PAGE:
By far the strongest opponents that Australasia meets in British markets are Denmark and Sweden, but the policy of fighting them, as many Australasians recommend, is one of cut-throat tendency. Though it were possible ultimately to oust them, at present it would be far wiser to come to some workable understanding so that the three countries, which supply very nearly two-thirds of the total import, should assist each other in securing better values, instead of injuring one another by reducing prices to the lowest possible level. It is almost impossible for any one of these countries to destroy the others’ trade by a policy of low prices, though Denmark and Sweden are feeling severely the depression caused by recent low values, and their farmers are complaining of Australasian competition in the butter market, as well as increased rates and taxes and enhanced expenses of the management and maintenance of their holdings. The position of Denmark as a great dairying country is seen from the fact there are about 450 cows per thousand of the population (as against only 100 per head in the United Kingdom), and, thosgh only about 75 per cent, of the butter exported from Denmark is made in that country (the other 25 per cent, being imported butter re-shipped), yet in 1895 43,600 tons of genuine Danish made butter were exported to Britain. How carefully the Danes look after winter feeding is seen by the fact that 17,400 tons of bran and 60,300 tons of oil cake were imported in 1890. Since then the import of bran has decreased, but that of oil cake largely increased The cost of this must be enormous, yet winter feeding pays, and the Australasian supremacy in British markets cannot be secured without an all-the-year-round supply of butter, which will necessitate winter feeding in the colonies.”

There is nothing better than the oil cake from the cocoanut of the Pacific. Wolff, the highest authority on the subject in Germany, in his celebrated work on farm food, says :—“ The digestion co-efficient of cocoanut cake was determined at Hohenheim by feeding pigs on a mixture of one part cake to two parts of barley meal.” The pigs ate the cocoanut cake greedily while they absolutely refused to touch any other food. “ Palm nut cake was found at Hohenheim and Moekern to be highly digestible, and not only palatable but productive of the best results with milch cows and fat beasts.”

It is “ keeping a cow in condition ” that is of so much importance. An ill-conditioned cow cannot do her best. The food must be complete in its feeding constituents. Hence the importance of cocoanut cake. By getting your cows in condition they will give a maximum of milk on a minimum of food, and that is what is wanted.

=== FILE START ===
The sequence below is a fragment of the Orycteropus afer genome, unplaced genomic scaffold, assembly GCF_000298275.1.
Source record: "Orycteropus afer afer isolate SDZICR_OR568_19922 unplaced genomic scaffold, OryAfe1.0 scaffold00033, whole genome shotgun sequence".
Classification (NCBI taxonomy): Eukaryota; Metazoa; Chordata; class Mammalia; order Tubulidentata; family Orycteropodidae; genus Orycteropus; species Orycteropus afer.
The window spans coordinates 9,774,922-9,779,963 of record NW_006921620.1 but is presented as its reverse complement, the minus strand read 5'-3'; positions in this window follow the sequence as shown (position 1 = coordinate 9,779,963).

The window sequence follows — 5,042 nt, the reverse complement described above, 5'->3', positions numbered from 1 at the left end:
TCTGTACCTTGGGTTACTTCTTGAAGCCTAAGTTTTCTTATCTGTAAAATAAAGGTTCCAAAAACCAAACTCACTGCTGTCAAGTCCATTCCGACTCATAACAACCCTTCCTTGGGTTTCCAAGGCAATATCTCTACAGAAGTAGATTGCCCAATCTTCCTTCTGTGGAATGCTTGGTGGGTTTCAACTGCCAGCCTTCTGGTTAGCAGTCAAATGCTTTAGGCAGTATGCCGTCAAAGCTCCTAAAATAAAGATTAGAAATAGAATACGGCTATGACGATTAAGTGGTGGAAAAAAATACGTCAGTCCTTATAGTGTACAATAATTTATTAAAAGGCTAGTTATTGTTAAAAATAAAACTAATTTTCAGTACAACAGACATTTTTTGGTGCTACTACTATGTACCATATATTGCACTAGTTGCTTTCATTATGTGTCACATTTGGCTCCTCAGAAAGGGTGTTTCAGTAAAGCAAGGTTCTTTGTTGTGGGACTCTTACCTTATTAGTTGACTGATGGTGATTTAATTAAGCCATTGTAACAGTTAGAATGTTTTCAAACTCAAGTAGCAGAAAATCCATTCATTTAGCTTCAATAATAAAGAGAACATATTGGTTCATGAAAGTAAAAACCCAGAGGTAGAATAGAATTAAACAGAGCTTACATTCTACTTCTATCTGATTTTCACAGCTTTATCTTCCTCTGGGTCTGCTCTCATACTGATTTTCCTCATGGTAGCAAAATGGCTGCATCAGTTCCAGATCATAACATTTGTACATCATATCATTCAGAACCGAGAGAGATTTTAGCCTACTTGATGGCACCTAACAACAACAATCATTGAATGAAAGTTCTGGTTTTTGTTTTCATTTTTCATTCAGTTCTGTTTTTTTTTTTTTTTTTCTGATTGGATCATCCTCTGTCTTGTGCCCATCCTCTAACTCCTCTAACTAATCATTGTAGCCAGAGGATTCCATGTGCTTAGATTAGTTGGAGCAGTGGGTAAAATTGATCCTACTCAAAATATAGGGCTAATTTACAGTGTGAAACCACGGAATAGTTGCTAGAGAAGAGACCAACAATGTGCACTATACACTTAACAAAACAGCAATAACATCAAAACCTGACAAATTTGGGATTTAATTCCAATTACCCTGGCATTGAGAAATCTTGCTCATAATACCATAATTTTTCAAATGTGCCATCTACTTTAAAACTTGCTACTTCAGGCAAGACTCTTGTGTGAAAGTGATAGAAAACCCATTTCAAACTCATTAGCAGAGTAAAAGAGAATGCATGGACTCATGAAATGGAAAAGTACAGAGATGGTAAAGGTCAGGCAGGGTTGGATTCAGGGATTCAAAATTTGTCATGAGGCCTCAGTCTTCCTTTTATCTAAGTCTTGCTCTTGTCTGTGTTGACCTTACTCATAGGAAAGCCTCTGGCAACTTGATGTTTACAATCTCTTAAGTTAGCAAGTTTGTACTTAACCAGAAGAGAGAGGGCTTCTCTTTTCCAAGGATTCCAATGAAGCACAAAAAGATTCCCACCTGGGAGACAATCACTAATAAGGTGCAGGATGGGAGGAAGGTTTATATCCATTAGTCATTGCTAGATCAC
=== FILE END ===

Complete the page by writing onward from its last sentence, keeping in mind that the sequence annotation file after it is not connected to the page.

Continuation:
Cocoanut cake will be found rich in oil and flesh and fat formers, and undoubtedly will be the best kind of food to increase the production of good milk and butter. It will

add richness to cheese where such is required. Its qualities are well appreciated in Great Britain and Denmark, where its consumption is gradually increasing. As already shown, with regard to the countries which are exporting butter, cocoanut cake has become a necessity, because it has been found that the oil of cocoanut is much nearer allied to butter than any other vegetable fat. Indeed, in many countries large quantities of cocoanut oil are used as human food in place of ordinary butter. The cake has been advantageously used as food for ordinary stock. It is known to be the best artificial food that can be given to ewes during the lambing season ; and it is noteworthy that on farms where cocoanut cake is used, the manures obtained are of very high value. This is well shown by the reports of Sir John Lawes and Sir Henry Gilbert, who estimate the manurial Yalue of the cocoanut cake at almost as much as the cake itself, which is no slight consideration to dairy farmers who haYe to grow crops. Another important point is firmness in butter; cocoanut cake helps to give firmness, and experiments have shown the melting point of butter from cows fed on oilcake to be raised about 10 deg. Fahr.

Where cattle, horses and sheep have to take long YOyages, oil cake proves more than ordinarily valuable as a food which, although high in point of nutritive value, can be stowed in small spaces. During the time stock were being shipped to England, a great drawback to the ventures was the absence of a cheap rich food which might be easily carried.